Last updated on July 2020

European Alpha-Mannosidosis Participant


Brief description of study

International, multicenter, observational, longitudinal monitoring study to investigate the prevalence of Alpha-Mannosidosis in participants at risk for Alpha-Mannosidosis.

Detailed Study Description

Alpha-Mannosidosis is a lysosomal storage disorder of the Glycoprotein family of diseases and is closely related to Mucopolysaccharidoses.It is a rare inherited disorder that causes problems in many organs and tissues of the body. Affected individuals may have intellectual disability, distinctive facial features, and skeletal abnormalities. Characteristic facial features can include a large head, prominent forehead, low hairline, rounded eyebrows, large ears, flattened bridge of the nose, protruding jaw, widely spaced teeth, overgrown gums, and large tongue. The skeletal abnormalities that can occur in this disorder include reduced bone density (osteopenia), thickening of the bones at the top of the skull (calvaria), deformations of the bones in the spine (vertebrae), bowed legs or knock knees, and deterioration of the bones and joints.

Affected individuals may also experience difficulty in coordinating movements (ataxia); muscle weakness (myopathy); delay in developing motor skills such as sitting and walking; speech impairments; increased risk of infections; enlargement of the liver and spleen (hepatosplenomegaly); a buildup of fluid in the brain (hydrocephalus); hearing loss; and a clouding of the lens of the eye (cataract).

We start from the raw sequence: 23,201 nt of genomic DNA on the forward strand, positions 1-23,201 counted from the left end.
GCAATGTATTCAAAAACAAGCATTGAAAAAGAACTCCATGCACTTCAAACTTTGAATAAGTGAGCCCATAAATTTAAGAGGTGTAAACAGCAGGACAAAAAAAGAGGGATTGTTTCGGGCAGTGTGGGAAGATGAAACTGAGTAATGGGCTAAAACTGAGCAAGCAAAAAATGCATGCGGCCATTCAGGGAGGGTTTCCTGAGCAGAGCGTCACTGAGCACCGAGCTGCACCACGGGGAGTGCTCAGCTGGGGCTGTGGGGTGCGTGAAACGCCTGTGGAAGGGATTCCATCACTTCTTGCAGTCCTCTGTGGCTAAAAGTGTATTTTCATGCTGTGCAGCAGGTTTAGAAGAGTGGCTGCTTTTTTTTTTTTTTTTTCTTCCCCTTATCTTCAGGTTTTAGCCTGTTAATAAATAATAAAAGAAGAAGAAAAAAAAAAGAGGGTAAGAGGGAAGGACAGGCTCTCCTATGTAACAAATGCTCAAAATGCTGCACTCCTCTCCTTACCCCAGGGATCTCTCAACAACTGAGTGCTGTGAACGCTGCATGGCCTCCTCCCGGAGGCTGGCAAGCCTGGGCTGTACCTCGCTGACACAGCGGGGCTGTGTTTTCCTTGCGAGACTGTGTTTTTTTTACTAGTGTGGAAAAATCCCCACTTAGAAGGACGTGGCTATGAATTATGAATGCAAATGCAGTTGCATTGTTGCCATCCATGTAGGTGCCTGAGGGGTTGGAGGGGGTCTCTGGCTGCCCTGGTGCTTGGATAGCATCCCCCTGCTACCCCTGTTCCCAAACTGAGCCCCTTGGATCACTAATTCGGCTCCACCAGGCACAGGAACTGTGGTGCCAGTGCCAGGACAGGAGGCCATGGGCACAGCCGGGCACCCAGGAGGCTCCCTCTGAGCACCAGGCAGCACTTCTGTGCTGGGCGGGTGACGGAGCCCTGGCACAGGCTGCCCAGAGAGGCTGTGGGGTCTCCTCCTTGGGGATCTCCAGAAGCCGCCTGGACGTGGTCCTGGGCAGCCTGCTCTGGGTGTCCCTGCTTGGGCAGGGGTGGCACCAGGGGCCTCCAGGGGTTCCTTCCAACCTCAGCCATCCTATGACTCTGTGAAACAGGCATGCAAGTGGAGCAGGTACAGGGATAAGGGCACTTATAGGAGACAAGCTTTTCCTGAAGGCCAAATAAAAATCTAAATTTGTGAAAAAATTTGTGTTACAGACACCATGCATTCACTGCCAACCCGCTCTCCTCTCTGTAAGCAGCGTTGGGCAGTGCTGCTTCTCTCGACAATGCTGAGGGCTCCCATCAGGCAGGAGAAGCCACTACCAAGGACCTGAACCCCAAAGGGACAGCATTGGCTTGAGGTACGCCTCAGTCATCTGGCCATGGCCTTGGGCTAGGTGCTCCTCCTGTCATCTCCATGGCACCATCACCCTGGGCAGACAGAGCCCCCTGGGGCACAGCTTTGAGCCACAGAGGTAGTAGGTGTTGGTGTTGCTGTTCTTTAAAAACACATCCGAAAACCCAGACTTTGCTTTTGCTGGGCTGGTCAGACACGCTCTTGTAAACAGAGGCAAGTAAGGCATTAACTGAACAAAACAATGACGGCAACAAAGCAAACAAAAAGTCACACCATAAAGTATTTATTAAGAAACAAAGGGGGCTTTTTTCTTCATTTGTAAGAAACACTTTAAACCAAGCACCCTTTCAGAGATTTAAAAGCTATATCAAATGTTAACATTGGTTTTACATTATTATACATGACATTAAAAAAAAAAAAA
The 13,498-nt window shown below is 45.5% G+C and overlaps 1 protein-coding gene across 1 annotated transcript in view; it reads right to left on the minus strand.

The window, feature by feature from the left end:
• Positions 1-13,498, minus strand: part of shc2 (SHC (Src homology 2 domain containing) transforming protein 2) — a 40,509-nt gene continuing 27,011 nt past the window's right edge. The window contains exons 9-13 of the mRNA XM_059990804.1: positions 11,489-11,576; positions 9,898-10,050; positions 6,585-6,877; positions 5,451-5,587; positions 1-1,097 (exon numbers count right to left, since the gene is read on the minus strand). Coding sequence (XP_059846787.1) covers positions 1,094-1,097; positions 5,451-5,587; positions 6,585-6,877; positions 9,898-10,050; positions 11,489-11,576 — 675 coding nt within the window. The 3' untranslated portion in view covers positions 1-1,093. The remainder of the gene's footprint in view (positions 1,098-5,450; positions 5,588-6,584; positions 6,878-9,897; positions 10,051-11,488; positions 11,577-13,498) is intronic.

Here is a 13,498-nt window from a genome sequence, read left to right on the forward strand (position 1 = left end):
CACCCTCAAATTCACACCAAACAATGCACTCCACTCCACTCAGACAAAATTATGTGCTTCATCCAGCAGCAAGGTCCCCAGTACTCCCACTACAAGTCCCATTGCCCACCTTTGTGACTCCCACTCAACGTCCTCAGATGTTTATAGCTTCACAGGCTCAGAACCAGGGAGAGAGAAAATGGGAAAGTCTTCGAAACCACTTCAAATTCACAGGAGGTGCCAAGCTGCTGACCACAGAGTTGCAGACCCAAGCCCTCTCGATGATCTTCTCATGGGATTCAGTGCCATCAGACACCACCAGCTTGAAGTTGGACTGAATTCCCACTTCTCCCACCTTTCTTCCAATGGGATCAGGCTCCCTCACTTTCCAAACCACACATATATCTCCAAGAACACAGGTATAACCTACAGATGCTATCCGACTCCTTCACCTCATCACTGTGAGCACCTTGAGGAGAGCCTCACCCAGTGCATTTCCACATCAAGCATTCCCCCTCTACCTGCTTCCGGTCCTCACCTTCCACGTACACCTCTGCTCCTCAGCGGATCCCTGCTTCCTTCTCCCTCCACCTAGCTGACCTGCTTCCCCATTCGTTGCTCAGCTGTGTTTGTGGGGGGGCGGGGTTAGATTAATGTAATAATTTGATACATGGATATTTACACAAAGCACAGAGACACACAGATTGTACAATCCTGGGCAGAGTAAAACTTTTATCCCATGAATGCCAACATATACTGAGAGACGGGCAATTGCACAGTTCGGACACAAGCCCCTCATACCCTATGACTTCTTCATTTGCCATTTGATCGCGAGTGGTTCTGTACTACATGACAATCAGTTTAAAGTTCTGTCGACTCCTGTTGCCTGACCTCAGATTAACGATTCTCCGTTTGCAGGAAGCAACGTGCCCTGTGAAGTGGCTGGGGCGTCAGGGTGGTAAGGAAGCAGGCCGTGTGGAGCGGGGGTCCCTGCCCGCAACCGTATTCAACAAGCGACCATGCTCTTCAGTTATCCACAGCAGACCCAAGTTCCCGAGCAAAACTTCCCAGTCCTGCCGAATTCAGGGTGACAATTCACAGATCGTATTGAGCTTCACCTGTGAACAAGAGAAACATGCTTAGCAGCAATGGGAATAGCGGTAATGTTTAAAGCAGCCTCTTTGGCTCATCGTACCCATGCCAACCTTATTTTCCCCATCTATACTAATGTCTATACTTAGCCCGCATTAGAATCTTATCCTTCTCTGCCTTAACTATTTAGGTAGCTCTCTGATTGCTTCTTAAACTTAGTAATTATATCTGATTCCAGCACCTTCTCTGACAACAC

Alpha-Mannosidosis is estimated to occur in approximately 1 in 500,000 people worldwide. Mutations in the MAN2B1 gene cause Alpha-Mannosidosis. This gene provides instructions for making the enzyme alpha-mannosidase. Mutations in the MAN2B1 gene interfere with the ability of the alpha-mannosidase enzyme to perform its role in breaking down mannose-containing oligosaccharides. These oligosaccharides accumulate in the lysosomes and cause cells to malfunction and eventually die. Tissues and organs are damaged by the abnormal accumulation of oligosaccharides and the resulting cell death, leading to the characteristic features of Alpha-Mannosidosis.

Modern methods, as DBS based mass-spectrometry give a great opportunity to

  • Simplify the diagnostic process
  • Simplify the logistics
  • Increases stability and reproducibility
  • Characterize specific metabolic alterations in the blood of affected patients that allow diagnosing the disease earlier, with a higher sensitivity and specificity.

A more specific diagnosis that permits earlier detection of the disease, as well as assessment of the disease activity and progression, would also permit improved chances for earlier treatment of those patients suffering from the disease.

It is the goal of this international, multicentre, epidemiological study to explore and analyse the prevalence of Alpha-Mannosidosis disease in a cohort of 1.000 patients with a suspicion of Alpha-Mannosidosis disease, based on the patient's clinical symptoms.

Clinical Study Identifier: NCT03651245

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Centogene AG

Rostock, Germany
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Recruitment Status: Open


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